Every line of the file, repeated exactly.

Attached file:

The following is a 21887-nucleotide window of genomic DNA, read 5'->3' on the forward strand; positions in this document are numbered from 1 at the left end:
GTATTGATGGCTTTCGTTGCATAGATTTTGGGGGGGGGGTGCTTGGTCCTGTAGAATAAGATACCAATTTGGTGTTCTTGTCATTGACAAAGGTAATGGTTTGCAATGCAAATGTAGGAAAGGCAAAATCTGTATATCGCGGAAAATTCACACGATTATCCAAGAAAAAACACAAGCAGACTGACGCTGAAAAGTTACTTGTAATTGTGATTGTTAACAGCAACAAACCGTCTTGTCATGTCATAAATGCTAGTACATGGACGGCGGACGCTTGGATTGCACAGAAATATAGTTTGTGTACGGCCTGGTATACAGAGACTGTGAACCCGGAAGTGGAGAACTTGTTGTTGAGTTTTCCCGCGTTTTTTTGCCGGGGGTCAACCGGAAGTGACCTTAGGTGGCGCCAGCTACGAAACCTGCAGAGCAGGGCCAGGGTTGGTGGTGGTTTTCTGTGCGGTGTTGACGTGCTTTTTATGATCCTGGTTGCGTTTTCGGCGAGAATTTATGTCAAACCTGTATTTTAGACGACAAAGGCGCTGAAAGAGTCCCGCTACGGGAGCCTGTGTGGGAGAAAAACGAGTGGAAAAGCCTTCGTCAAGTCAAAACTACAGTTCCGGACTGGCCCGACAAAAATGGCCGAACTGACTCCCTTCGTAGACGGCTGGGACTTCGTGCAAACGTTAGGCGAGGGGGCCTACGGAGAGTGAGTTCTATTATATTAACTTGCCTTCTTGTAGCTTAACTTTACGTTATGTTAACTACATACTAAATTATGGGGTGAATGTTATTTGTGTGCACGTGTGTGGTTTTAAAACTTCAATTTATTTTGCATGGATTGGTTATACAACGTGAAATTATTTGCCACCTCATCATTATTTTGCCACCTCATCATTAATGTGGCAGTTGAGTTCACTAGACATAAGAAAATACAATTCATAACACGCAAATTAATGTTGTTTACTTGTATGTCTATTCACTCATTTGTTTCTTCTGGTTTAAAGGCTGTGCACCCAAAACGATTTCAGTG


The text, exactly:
The following is a 21887-nucleotide window of genomic DNA, read 5'->3' on the forward strand; positions in this document are numbered from 1 at the left end:
GTATTGATGGCTTTCGTTGCATAGATTTTGGGGGGGGGGTGCTTGGTCCTGTAGAATAAGATACCAATTTGGTGTTCTTGTCATTGACAAAGGTAATGGTTTGCAATGCAAATGTAGGAAAGGCAAAATCTGTATATCGCGGAAAATTCACACGATTATCCAAGAAAAAACACAAGCAGACTGACGCTGAAAAGTTACTTGTAATTGTGATTGTTAACAGCAACAAACCGTCTTGTCATGTCATAAATGCTAGTACATGGACGGCGGACGCTTGGATTGCACAGAAATATAGTTTGTGTACGGCCTGGTATACAGAGACTGTGAACCCGGAAGTGGAGAACTTGTTGTTGAGTTTTCCCGCGTTTTTTTGCCGGGGGTCAACCGGAAGTGACCTTAGGTGGCGCCAGCTACGAAACCTGCAGAGCAGGGCCAGGGTTGGTGGTGGTTTTCTGTGCGGTGTTGACGTGCTTTTTATGATCCTGGTTGCGTTTTCGGCGAGAATTTATGTCAAACCTGTATTTTAGACGACAAAGGCGCTGAAAGAGTCCCGCTACGGGAGCCTGTGTGGGAGAAAAACGAGTGGAAAAGCCTTCGTCAAGTCAAAACTACAGTTCCGGACTGGCCCGACAAAAATGGCCGAACTGACTCCCTTCGTAGACGGCTGGGACTTCGTGCAAACGTTAGGCGAGGGGGCCTACGGAGAGTGAGTTCTATTATATTAACTTGCCTTCTTGTAGCTTAACTTTACGTTATGTTAACTACATACTAAATTATGGGGTGAATGTTATTTGTGTGCACGTGTGTGGTTTTAAAACTTCAATTTATTTTGCATGGATTGGTTATACAACGTGAAATTATTTGCCACCTCATCATTATTTTGCCACCTCATCATTAATGTGGCAGTTGAGTTCACTAGACATAAGAAAATACAATTCATAACACGCAAATTAATGTTGTTTACTTGTATGTCTATTCACTCATTTGTTTCTTCTGGTTTAAAGGCTGTGCACCCAAAACGATTTCAGTG